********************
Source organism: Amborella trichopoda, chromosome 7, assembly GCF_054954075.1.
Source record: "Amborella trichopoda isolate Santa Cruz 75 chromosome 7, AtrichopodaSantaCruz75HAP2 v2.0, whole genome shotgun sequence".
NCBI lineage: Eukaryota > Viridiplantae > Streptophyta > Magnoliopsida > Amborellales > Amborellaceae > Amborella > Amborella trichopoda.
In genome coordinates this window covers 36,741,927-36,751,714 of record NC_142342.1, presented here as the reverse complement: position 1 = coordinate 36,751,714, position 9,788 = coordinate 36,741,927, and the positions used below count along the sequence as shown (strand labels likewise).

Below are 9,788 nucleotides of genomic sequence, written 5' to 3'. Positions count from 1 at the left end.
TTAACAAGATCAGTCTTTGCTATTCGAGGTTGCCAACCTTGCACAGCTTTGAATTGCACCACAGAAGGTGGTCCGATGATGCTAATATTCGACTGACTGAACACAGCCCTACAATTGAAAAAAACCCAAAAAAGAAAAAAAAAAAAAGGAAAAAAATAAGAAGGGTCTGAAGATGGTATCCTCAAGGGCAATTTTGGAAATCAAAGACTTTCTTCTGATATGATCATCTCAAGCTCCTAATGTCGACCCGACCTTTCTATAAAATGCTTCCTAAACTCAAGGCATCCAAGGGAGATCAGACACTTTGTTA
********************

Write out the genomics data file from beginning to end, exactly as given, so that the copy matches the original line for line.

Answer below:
Source organism: Amborella trichopoda, chromosome 7, assembly GCF_054954075.1.
Source record: "Amborella trichopoda isolate Santa Cruz 75 chromosome 7, AtrichopodaSantaCruz75HAP2 v2.0, whole genome shotgun sequence".
NCBI lineage: Eukaryota > Viridiplantae > Streptophyta > Magnoliopsida > Amborellales > Amborellaceae > Amborella > Amborella trichopoda.
In genome coordinates this window covers 36,741,927-36,751,714 of record NC_142342.1, presented here as the reverse complement: position 1 = coordinate 36,751,714, position 9,788 = coordinate 36,741,927, and the positions used below count along the sequence as shown (strand labels likewise).

Below are 9,788 nucleotides of genomic sequence, written 5' to 3'. Positions count from 1 at the left end.
TTAACAAGATCAGTCTTTGCTATTCGAGGTTGCCAACCTTGCACAGCTTTGAATTGCACCACAGAAGGTGGTCCGATGATGCTAATATTCGACTGACTGAACACAGCCCTACAATTGAAAAAAACCCAAAAAAGAAAAAAAAAAAAAGGAAAAAAATAAGAAGGGTCTGAAGATGGTATCCTCAAGGGCAATTTTGGAAATCAAAGACTTTCTTCTGATATGATCATCTCAAGCTCCTAATGTCGACCCGACCTTTCTATAAAATGCTTCCTAAACTCAAGGCATCCAAGGGAGATCAGACACTTTGTTA